When horrible things happen, and horrible things have abounded this year, they become even worse when they do not result in improvements. If we allow our government to continue to get away without genuine changes, the catastrophic failures of those in power, both throughout the pandemic and through senseless violence against Black people, will continue and worsen. Do not let them think they got away with something. 

We must also use our feelings to demand better of our own community, namely Villanova. Since this needs to be expressed, and loudly, creating more task-forces and sub-committees does absolutely nothing to solve problems; in fact, creating more bureaucracy and red tape will likely make it even more difficult to get problems solved. Everyone knows this is performative, so please, for the sake of our collective intelligence, stop insulting us by telling us you’re doing something when you create a new task force. Instead, just listen, and then actually do something. 

When we come back in the fall, do a better job at educating the men who come to this campus, or are already on it, about what sexual violence is and what their role is in its prevention. Give women the resources they need to prevent sexual violence against them and give them the means to report sexual violence discretely and immediately. Then actually act on it and notify students quickly when it occurs.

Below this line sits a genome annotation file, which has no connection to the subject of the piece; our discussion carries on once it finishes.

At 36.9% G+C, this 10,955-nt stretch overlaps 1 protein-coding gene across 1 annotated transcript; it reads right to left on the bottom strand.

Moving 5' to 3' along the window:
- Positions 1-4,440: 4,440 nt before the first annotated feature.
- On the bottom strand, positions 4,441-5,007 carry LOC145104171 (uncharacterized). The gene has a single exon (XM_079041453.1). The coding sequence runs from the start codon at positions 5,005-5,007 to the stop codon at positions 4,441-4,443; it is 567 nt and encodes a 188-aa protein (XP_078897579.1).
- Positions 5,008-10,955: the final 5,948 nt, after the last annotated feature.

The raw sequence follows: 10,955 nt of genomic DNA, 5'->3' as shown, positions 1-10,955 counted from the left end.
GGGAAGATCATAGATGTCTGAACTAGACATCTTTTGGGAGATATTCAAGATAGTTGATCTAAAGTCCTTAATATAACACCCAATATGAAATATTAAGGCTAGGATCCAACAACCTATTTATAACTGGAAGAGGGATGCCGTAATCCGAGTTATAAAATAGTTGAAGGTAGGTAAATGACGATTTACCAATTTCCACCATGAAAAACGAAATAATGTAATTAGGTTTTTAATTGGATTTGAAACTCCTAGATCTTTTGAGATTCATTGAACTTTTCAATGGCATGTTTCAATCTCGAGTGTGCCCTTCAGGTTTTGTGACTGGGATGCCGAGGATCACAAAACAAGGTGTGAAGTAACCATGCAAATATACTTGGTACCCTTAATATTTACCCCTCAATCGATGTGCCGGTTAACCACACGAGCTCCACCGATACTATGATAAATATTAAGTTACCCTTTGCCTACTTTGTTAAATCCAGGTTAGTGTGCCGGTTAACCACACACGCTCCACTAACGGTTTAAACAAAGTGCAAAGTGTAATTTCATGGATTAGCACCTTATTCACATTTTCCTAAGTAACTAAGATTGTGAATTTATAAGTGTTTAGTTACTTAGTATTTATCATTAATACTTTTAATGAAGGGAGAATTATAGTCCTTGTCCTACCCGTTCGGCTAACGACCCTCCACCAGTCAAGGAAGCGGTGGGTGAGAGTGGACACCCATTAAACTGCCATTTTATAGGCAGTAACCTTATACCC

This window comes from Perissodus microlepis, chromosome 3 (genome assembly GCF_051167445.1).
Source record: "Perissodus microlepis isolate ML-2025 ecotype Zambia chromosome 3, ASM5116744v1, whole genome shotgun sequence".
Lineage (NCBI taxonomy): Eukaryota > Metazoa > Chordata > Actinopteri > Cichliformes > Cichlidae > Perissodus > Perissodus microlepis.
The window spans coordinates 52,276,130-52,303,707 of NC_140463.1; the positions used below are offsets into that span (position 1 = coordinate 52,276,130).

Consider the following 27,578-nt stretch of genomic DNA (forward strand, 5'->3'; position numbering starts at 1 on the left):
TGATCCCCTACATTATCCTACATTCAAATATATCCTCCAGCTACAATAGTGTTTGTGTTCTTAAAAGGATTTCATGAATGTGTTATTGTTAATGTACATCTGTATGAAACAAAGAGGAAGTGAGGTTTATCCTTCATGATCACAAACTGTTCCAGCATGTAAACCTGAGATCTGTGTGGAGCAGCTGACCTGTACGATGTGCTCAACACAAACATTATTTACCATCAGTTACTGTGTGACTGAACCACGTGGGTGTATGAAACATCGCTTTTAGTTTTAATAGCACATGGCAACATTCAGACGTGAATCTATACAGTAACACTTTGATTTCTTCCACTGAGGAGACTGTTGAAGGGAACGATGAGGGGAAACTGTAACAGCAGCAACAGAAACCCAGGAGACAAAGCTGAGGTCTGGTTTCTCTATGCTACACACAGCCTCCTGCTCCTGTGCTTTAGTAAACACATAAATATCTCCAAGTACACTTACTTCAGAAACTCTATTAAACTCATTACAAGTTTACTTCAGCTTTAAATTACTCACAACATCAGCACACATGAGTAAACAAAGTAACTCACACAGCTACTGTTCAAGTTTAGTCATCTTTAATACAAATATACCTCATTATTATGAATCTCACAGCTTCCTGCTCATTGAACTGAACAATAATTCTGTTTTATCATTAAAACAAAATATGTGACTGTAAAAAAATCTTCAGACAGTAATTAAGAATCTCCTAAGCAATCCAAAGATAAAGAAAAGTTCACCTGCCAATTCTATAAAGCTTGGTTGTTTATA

If you need a good start, the women who work as editors and writers for this paper have continually written about the flaws of the current system. This semester’s various pieces by Vivi Melkonian, Julia Stanisci, Madison Burke, Cate McCusker and Sarah Sweeney, among others, have addressed the University’s failures to help women on campus and make concrete recommendations for change. 

We also encourage the University to show its students of color that it is actually doing something to make sure that their voices are heard and that real change, not performative activism, is being implemented. This starts, foundationally, with making sure that our classes are representative of the country we live in. 

The stigma of “Vanillanova” exists for a reason, and unfortunately entering any classroom on campus will tell you why. Accepting more diverse classes, and promoting the perspectives and experiences of students of color once they are here, is the only way Villanova will ever reverse this stigma. 

Finally, use the way you felt this year to do better in your personal lives, too. Remember the days that going out for a walk made you feel like a human again, remember the days when lying in bed for hours only resulted in things feeling worse, remember how taking time for yourself and discovering new hobbies gave you a renewed joy for life in the midst of chaos and remember how pushing through 13 weeks straight of class without a break made you lose all motivation to do even the work you enjoy. 

Take all these feelings and actions, good and bad, and take the time to figure out what they mean in a non-pandemic context. Then, use them to help understand what makes you feel meaning in your life, and what makes things worse on your mental health. Do not do things that you hate – and encourage yourself to do things that bring you genuine joy, or at least make a bad day feel better, like simply cooking dinner or cleaning your room. 

This year sucked, so make it worth something.